About Us  |  About Cheetah®  |  Contact Us

News

Subscribe to the Employment Law Daily RSS Subscribe

CNA was fired for suspected patient abuse, not for complaining about coworker

May 21st, 2018

By Nicole D. Prysby, J.D.
While Maine’s Whistleblower Protection Act (WPA) does not have a three-part burden-shifting approach like the McDonnell Douglas approach, the First Circuit noted that in the final analysis, the state-specific retaliation paradigm requires the same “quantum of proof,” and it found no error in a determination that a certified nursing assistant failed [Read more...]


Massachusetts independent contractor law does not determine who is ‘employee’ for workers’ comp benefits

May 21st, 2018

By Lorene D. Park, J.D.
The Massachusetts’ independent contractor statute, G. L. c. 149, § 148B, does not determine whether an injured worker is an “employee” for the purpose of workers’ comp benefits under G. L. c. 152, ruled the Massachusetts Supreme Judicial Court. Consequently, the reviewing board of the Department of Industrial Accidents correctly applied [Read more...]


EEOC to get trial on alleged effort to change racial ‘face’ of recruiting department

May 21st, 2018

By Brandi O. Brown, J.D.
In the EEOC’s suit alleging that Scion Dental repeatedly passed over an African-American temp for a permanent job as part of a plan to change the racial “face” of the department responsible for recruiting dentists to join the network for which the company administered benefits, a federal district court in Wisconsin [Read more...]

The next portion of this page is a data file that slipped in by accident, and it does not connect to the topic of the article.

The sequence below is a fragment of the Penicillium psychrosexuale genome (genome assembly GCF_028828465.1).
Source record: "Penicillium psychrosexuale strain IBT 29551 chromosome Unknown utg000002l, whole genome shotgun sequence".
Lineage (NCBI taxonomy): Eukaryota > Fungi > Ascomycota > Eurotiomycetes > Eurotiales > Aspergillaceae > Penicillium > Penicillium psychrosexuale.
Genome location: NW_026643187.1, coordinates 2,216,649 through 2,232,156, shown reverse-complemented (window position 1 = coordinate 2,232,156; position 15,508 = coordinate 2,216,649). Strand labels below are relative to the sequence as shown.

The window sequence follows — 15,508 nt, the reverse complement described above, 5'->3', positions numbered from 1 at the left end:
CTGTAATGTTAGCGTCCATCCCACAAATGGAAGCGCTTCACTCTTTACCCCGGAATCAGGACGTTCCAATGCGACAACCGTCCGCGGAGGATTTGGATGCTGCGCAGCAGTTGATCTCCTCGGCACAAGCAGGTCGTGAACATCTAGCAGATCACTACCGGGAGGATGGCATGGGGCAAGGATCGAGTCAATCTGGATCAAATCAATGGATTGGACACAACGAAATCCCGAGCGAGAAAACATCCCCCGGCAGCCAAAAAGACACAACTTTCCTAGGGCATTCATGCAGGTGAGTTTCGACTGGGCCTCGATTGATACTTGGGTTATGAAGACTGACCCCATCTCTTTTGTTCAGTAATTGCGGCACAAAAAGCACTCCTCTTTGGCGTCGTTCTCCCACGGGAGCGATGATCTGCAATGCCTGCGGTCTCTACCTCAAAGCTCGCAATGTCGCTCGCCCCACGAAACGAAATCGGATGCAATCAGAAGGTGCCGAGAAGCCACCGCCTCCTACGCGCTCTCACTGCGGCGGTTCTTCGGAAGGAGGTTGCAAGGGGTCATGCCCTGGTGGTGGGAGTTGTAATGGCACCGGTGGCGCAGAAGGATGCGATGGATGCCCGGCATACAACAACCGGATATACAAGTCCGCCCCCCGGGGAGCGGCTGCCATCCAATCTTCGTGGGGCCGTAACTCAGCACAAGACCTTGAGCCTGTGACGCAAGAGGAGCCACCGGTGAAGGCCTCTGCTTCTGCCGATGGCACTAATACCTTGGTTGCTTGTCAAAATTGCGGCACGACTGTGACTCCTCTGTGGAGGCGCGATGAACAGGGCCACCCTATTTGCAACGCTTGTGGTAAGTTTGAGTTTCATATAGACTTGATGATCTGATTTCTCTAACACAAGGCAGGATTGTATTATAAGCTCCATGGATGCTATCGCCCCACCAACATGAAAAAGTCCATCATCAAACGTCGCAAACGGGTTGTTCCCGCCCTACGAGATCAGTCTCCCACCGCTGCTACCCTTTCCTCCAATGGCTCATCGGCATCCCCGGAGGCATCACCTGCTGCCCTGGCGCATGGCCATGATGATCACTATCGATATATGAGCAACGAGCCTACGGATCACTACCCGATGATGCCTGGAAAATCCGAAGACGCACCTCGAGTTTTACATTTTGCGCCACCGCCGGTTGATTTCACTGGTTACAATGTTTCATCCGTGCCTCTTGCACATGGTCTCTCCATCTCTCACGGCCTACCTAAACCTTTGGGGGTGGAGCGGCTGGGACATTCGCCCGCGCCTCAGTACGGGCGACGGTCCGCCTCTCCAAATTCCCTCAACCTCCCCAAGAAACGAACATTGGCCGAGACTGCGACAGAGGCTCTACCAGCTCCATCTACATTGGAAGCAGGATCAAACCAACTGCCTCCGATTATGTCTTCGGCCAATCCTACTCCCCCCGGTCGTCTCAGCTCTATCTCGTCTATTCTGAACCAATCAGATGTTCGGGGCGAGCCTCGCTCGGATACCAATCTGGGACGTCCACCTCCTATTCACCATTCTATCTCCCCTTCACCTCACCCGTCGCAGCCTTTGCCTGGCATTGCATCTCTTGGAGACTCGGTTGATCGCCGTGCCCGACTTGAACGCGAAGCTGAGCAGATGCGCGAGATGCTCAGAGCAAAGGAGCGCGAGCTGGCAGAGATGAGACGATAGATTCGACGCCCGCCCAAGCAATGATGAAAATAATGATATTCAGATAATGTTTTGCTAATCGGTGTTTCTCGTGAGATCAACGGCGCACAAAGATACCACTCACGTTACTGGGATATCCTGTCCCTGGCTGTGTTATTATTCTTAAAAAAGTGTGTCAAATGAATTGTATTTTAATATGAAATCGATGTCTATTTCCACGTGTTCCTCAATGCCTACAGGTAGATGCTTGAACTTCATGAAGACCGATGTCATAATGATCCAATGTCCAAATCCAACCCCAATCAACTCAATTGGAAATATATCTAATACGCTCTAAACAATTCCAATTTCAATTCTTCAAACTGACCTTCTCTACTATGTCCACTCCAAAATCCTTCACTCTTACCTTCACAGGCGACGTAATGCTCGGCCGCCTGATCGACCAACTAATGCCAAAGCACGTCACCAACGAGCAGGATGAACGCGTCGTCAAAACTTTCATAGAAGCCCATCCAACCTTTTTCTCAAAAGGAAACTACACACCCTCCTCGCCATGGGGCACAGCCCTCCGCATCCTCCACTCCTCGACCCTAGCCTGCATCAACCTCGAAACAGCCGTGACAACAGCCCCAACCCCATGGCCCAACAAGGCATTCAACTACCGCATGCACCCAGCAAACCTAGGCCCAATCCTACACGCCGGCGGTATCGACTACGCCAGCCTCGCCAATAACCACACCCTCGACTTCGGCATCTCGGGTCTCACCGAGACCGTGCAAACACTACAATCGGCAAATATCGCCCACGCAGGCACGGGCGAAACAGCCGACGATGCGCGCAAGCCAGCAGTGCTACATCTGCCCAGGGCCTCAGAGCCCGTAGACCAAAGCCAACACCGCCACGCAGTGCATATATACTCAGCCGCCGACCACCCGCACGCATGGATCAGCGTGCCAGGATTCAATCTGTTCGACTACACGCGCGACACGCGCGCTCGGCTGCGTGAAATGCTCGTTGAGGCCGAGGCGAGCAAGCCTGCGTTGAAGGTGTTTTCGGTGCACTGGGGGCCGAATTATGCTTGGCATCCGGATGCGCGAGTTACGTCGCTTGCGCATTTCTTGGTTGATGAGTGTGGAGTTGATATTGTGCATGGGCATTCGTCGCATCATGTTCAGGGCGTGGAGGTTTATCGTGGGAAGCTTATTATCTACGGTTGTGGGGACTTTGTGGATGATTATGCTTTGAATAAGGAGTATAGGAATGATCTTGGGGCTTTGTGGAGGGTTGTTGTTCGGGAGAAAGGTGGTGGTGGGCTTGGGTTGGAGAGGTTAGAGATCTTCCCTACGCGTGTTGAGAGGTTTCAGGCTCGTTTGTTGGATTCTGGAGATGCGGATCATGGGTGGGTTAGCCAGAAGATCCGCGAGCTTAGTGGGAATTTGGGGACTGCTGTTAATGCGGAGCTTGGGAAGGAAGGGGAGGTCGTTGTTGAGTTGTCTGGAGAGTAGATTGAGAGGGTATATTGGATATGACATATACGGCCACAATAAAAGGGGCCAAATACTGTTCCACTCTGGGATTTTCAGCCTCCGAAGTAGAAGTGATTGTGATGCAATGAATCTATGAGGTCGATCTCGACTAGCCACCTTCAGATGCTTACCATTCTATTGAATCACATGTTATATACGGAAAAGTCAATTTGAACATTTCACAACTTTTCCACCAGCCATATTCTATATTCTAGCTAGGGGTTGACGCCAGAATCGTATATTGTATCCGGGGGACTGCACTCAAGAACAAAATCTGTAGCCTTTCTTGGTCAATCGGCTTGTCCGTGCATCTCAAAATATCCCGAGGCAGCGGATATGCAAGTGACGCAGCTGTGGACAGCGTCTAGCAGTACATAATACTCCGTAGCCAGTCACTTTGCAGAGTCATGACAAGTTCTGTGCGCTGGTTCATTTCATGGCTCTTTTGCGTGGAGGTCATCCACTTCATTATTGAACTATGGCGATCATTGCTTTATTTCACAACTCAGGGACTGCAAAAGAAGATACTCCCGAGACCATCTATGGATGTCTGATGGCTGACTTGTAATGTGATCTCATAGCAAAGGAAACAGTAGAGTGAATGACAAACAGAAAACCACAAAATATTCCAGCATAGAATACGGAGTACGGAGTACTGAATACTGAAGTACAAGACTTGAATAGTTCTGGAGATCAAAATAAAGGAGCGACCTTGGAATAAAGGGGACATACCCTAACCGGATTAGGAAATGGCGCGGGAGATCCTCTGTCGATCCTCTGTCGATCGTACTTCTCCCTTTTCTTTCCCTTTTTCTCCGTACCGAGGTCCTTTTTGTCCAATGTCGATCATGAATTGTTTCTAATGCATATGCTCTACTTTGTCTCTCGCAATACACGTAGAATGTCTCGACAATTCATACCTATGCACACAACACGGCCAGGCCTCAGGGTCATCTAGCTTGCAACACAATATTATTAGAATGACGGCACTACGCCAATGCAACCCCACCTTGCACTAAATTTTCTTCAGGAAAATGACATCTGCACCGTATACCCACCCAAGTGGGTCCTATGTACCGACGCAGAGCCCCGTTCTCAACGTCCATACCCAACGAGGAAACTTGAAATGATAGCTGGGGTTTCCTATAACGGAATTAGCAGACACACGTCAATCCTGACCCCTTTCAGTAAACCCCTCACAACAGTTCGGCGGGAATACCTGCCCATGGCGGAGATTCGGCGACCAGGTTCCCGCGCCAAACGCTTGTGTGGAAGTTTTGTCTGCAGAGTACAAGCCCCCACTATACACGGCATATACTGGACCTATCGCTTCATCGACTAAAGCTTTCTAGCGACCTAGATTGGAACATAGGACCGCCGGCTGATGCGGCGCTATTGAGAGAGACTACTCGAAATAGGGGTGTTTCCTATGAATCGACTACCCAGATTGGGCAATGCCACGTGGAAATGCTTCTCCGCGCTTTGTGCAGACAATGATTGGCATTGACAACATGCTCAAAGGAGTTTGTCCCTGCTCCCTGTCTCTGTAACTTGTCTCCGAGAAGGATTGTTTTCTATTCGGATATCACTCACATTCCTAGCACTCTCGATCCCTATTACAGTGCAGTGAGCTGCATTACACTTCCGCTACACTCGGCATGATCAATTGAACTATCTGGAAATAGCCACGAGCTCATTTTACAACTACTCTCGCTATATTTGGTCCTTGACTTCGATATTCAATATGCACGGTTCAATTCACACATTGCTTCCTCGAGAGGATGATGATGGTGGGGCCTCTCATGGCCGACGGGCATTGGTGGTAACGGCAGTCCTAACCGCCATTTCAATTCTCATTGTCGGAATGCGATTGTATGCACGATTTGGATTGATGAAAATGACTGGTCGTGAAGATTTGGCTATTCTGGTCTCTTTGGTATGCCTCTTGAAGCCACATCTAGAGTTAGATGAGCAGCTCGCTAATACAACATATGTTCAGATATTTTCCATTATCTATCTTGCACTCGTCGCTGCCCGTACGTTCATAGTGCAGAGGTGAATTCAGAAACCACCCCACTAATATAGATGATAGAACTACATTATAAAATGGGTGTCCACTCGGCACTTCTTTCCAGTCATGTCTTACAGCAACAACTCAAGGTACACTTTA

Employee reinstated under CBA that offered greater benefits than workers’ comp law

May 18th, 2018

By Ronald Miller, J.D.
Finding that the state’s Workers’ Compensation Act (WCA) and a collective bargaining agreement were not mutually exclusive and could coexist, the Rhode Island Supreme Court reversed a trial court judgment which vacated an arbitration award reinstating an injured employee. Pointing to the parties’ freedom of contract, the state high court concluded that [Read more...]


Transgender employees can sue state benefits administrator under Title VII

May 18th, 2018

By Nicole D. Prysby, J.D.
Transgender employees’ Title VII claims against the state entities administering health plans and deciding coverage may go forward, held a federal district court in Wisconsin. The employees sued their employer as well as the state entities responsible for administering benefits and deciding on coverage, alleging discrimination because the state employee health [Read more...]